In the seven years since Garbage last played Chicago, so much in the world has changed -- particularly within the music industry.
But judging by the sound of the Shirley Manson-fronted band's latest album -- "Not Your Kind of People," released in May -- the excitement of it all is business as usual for the recently-reunited veteran alt-rockers, which is not to say that the record is any less fiery than the self-titled debut they released seventeen years ago.
The band has maintained their signature dark, driving, trip-hoppy sound and news of their new world tour was met with pandemonium. In Chicago, their Aug. 7 concert at The Metro -- part of the venue's 30th anniversary series -- sold out in less than three minutes as a sleeper cell of fans jumped at the opportunity to see Manson and "her boys," as she calls them," play an intimate venue that played in an important role in their development over the years.
Ahead of their appearance in Chicago, HuffPost spoke with Manson, the band's Scotland-born, Los Angeles-based vocalist, from her hotel in Portugal.
The Huffington Post: Your band was on hiatus for some time prior to this tour and album. What was the impetus to make all this happen again?
Shirley Manson: I think the impetus was just that we were ready to make music together again, having had enough time off to sort of reconnect with our curiosity and our sort of playful collective spirit in a way. At the risk of sounding somewhat simplistic, we had been going too long and too hard over the course of a decade, recording and touring, and I just think everybody sort of lost their compass in a way. We needed to get home to regenerate as musicians and writers and develop perspective again.
HP: How has the experience been touring on the new songs off "Not Your Kind of People"? How has the response been?
SM: It's been a magical tour for us. These past eight weeks we've spent all over Europe playing a lot of the summer festivals and we've seen some extraordinary things and enjoyed outrageous receptions. We've just had a really incredible time. We've been as far afield as Samara in Russia and we just played our first-ever show in Rome. We also played in the magical town of Arles, France, where we played inside a coliseum built during the reign of Julius Caesar.
The other thing that's caught us off guard is that the new material we've been playing has enjoyed as enthusiastic of a reception as some of the old songs. It's a joyous position to be in and we've tried to really savor it this time around. I think we've really been managing to have a lot of fun together and that was missing on the last tour.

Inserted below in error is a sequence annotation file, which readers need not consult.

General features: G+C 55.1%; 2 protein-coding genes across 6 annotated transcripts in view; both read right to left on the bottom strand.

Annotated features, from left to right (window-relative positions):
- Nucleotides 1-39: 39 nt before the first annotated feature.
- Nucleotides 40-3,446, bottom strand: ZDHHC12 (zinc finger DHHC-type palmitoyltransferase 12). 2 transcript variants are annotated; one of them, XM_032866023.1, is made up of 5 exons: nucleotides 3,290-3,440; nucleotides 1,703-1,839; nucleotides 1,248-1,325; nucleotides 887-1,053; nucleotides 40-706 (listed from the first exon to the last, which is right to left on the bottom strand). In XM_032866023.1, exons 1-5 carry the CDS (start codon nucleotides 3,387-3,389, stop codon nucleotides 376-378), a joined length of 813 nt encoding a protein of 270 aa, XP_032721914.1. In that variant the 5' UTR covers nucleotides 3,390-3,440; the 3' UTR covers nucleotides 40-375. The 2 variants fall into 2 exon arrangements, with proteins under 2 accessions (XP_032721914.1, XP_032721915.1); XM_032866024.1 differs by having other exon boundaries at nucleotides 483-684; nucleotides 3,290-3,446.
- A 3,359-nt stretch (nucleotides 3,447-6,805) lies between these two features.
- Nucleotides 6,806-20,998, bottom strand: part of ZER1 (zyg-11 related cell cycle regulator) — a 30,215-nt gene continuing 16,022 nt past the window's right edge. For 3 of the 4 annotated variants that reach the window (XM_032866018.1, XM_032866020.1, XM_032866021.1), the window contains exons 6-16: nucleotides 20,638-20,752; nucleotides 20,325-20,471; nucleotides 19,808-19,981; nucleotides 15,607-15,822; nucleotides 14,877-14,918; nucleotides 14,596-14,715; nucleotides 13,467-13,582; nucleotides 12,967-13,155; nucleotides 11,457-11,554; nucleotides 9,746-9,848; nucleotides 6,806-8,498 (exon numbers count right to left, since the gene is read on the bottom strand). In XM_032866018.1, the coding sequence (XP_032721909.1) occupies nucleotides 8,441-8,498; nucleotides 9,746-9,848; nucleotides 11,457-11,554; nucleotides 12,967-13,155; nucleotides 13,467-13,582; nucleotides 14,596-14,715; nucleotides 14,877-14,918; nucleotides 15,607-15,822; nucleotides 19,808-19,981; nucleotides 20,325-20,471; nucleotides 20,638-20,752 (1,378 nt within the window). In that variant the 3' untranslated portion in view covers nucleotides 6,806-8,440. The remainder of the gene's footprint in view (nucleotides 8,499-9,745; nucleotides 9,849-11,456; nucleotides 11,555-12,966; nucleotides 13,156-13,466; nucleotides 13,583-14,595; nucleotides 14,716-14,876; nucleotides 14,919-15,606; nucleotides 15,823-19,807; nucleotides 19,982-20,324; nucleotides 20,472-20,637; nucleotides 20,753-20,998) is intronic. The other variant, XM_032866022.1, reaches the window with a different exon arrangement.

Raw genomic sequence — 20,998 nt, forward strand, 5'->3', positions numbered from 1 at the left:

HP: I was reading an article from 1998 where you described feeling like you stuck out like a sore thumb during your time spent living in Madison, Wisc. But in the same article, you say that Garbage "couldn't have formed in any other city." What are some of your fondest memories of those Madison days?
SM: It was the beginning of everything for me, the beginning of the rest of my life, I suppose, when I arrived in Madison. I associate the arrival in madison with the start of the greatest adventure of my life. That is my fond memory of Madison.
The extremities of the weather is another thing that I sort of pine for in a funny way now that I live in Los Angeles. I really miss the seasons that Madison offers up. I miss lying in bed at night and listening to the groan and cracking of the ice as spring rears its head and the lake warms up. Those big crusts of ice that were formed for months start to break open. I miss the drama of that and the autumnal colors. Life is good in Madison. It's a very easy place, I think, for people to live and it's a progressive city. I really realized the more I traveled in America how precious that is for a girl from Europe.
HP: Smart Studios closed in 2010. What impact did that have on you? Was it strange not to record the new album there?
SM: I feel like Smart had a very rich history and I was thrilled to walk through its door. I can still remember it as clear as day. But I always very much associate Smart with the boys in my band. I felt like that was their sort of playground and their boys' club in a sort of way. I never felt like it was part of my history. I recorded all my early albums in places in Scotland that nobody has ever heard of and nobody ever will.
To be brutally frank, I was actually really excited to record outside of Madison this time. I feel like the world is big and just to stay in one spot isn't always the best option to take. I think it's great to be curious about the rest of the world and to be adventurous, take risks and to not get into a habit.
HP: You were listed in a fake lineup for Lollapalooza earlier this year. Was Lollapalooza ever in the equation for you this year? Would you say you prefer playing a show in a more intimate room like The Metro in Chicago -- a show which sold out in less than five minutes?
SM: I think I speak for the whole band when I say that we always prefer to headline a show of our own than to being on a festival lineup. Sometimes your only option is to come with the traveling circus of a festival and in this case I don't think we were ever formally invited to Lollapalooza. I think that was wishful thinking on the part of fans. But The Metro is an amazing venue and one that is very dear to our hearts. We love the people that run that venue and always have had good shows there, so we're very excited to come back for their anniversary year. I think it'll be a special show.